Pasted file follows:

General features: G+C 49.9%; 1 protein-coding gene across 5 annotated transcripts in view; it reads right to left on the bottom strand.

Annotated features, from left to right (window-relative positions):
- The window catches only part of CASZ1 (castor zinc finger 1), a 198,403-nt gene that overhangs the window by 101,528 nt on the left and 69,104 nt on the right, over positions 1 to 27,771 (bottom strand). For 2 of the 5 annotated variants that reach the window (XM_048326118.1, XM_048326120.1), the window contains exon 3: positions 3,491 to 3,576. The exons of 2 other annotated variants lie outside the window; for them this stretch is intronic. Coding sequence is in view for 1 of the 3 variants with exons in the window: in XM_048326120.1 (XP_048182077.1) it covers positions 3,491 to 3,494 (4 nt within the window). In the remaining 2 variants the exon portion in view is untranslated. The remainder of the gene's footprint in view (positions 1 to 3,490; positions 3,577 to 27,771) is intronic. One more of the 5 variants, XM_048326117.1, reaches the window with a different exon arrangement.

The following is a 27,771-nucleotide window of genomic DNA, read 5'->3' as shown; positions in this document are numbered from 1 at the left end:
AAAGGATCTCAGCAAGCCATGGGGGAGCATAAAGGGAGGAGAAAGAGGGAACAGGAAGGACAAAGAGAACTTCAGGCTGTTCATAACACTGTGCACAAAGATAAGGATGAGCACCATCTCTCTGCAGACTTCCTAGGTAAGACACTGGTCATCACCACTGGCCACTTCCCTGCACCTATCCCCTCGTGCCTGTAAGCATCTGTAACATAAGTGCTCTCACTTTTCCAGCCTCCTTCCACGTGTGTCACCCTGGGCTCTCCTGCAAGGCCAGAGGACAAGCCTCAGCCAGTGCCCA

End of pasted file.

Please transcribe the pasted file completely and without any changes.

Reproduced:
General features: G+C 49.9%; 1 protein-coding gene across 5 annotated transcripts in view; it reads right to left on the bottom strand.

Annotated features, from left to right (window-relative positions):
- The window catches only part of CASZ1 (castor zinc finger 1), a 198,403-nt gene that overhangs the window by 101,528 nt on the left and 69,104 nt on the right, over positions 1 to 27,771 (bottom strand). For 2 of the 5 annotated variants that reach the window (XM_048326118.1, XM_048326120.1), the window contains exon 3: positions 3,491 to 3,576. The exons of 2 other annotated variants lie outside the window; for them this stretch is intronic. Coding sequence is in view for 1 of the 3 variants with exons in the window: in XM_048326120.1 (XP_048182077.1) it covers positions 3,491 to 3,494 (4 nt within the window). In the remaining 2 variants the exon portion in view is untranslated. The remainder of the gene's footprint in view (positions 1 to 3,490; positions 3,577 to 27,771) is intronic. One more of the 5 variants, XM_048326117.1, reaches the window with a different exon arrangement.

The following is a 27,771-nucleotide window of genomic DNA, read 5'->3' as shown; positions in this document are numbered from 1 at the left end:
AAAGGATCTCAGCAAGCCATGGGGGAGCATAAAGGGAGGAGAAAGAGGGAACAGGAAGGACAAAGAGAACTTCAGGCTGTTCATAACACTGTGCACAAAGATAAGGATGAGCACCATCTCTCTGCAGACTTCCTAGGTAAGACACTGGTCATCACCACTGGCCACTTCCCTGCACCTATCCCCTCGTGCCTGTAAGCATCTGTAACATAAGTGCTCTCACTTTTCCAGCCTCCTTCCACGTGTGTCACCCTGGGCTCTCCTGCAAGGCCAGAGGACAAGCCTCAGCCAGTGCCCA